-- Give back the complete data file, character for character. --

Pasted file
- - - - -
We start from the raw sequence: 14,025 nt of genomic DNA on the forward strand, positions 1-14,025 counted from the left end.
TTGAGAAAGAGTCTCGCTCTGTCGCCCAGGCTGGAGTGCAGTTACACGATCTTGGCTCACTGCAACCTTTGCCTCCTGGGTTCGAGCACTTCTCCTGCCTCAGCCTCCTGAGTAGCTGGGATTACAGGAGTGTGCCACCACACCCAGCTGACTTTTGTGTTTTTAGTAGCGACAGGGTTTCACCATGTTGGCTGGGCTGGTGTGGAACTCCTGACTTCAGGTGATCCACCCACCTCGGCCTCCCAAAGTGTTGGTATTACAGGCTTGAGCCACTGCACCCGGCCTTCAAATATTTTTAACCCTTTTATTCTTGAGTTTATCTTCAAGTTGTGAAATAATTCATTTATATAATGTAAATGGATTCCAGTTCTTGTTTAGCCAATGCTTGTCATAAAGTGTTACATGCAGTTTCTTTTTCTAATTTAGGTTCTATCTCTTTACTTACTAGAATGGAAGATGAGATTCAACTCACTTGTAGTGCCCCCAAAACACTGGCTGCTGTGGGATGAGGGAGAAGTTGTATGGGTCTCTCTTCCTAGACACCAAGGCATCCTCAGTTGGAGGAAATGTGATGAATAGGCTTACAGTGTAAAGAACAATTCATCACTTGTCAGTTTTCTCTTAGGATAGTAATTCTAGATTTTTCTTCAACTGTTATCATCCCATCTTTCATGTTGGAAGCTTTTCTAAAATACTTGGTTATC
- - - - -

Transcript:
We start from the raw sequence: 14,025 nt of genomic DNA on the forward strand, positions 1-14,025 counted from the left end.
TTGAGAAAGAGTCTCGCTCTGTCGCCCAGGCTGGAGTGCAGTTACACGATCTTGGCTCACTGCAACCTTTGCCTCCTGGGTTCGAGCACTTCTCCTGCCTCAGCCTCCTGAGTAGCTGGGATTACAGGAGTGTGCCACCACACCCAGCTGACTTTTGTGTTTTTAGTAGCGACAGGGTTTCACCATGTTGGCTGGGCTGGTGTGGAACTCCTGACTTCAGGTGATCCACCCACCTCGGCCTCCCAAAGTGTTGGTATTACAGGCTTGAGCCACTGCACCCGGCCTTCAAATATTTTTAACCCTTTTATTCTTGAGTTTATCTTCAAGTTGTGAAATAATTCATTTATATAATGTAAATGGATTCCAGTTCTTGTTTAGCCAATGCTTGTCATAAAGTGTTACATGCAGTTTCTTTTTCTAATTTAGGTTCTATCTCTTTACTTACTAGAATGGAAGATGAGATTCAACTCACTTGTAGTGCCCCCAAAACACTGGCTGCTGTGGGATGAGGGAGAAGTTGTATGGGTCTCTCTTCCTAGACACCAAGGCATCCTCAGTTGGAGGAAATGTGATGAATAGGCTTACAGTGTAAAGAACAATTCATCACTTGTCAGTTTTCTCTTAGGATAGTAATTCTAGATTTTTCTTCAACTGTTATCATCCCATCTTTCATGTTGGAAGCTTTTCTAAAATACTTGGTTATC